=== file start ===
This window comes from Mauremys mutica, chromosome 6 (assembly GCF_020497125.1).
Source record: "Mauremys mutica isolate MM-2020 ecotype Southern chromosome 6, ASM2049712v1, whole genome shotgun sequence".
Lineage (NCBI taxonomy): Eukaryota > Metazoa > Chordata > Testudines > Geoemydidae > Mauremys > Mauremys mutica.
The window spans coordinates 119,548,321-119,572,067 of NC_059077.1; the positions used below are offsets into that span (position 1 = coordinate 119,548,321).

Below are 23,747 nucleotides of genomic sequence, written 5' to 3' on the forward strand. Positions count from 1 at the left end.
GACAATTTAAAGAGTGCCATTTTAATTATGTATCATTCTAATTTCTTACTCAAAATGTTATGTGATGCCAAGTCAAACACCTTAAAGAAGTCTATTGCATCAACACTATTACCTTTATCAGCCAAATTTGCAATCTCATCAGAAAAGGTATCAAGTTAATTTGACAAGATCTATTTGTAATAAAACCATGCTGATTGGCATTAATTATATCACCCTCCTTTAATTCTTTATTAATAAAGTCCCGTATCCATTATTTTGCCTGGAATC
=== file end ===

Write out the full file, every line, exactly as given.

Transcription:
This window comes from Mauremys mutica, chromosome 6 (assembly GCF_020497125.1).
Source record: "Mauremys mutica isolate MM-2020 ecotype Southern chromosome 6, ASM2049712v1, whole genome shotgun sequence".
Lineage (NCBI taxonomy): Eukaryota > Metazoa > Chordata > Testudines > Geoemydidae > Mauremys > Mauremys mutica.
The window spans coordinates 119,548,321-119,572,067 of NC_059077.1; the positions used below are offsets into that span (position 1 = coordinate 119,548,321).

Below are 23,747 nucleotides of genomic sequence, written 5' to 3' on the forward strand. Positions count from 1 at the left end.
GACAATTTAAAGAGTGCCATTTTAATTATGTATCATTCTAATTTCTTACTCAAAATGTTATGTGATGCCAAGTCAAACACCTTAAAGAAGTCTATTGCATCAACACTATTACCTTTATCAGCCAAATTTGCAATCTCATCAGAAAAGGTATCAAGTTAATTTGACAAGATCTATTTGTAATAAAACCATGCTGATTGGCATTAATTATATCACCCTCCTTTAATTCTTTATTAATAAAGTCCCGTATCCATTATTTTGCCTGGAATC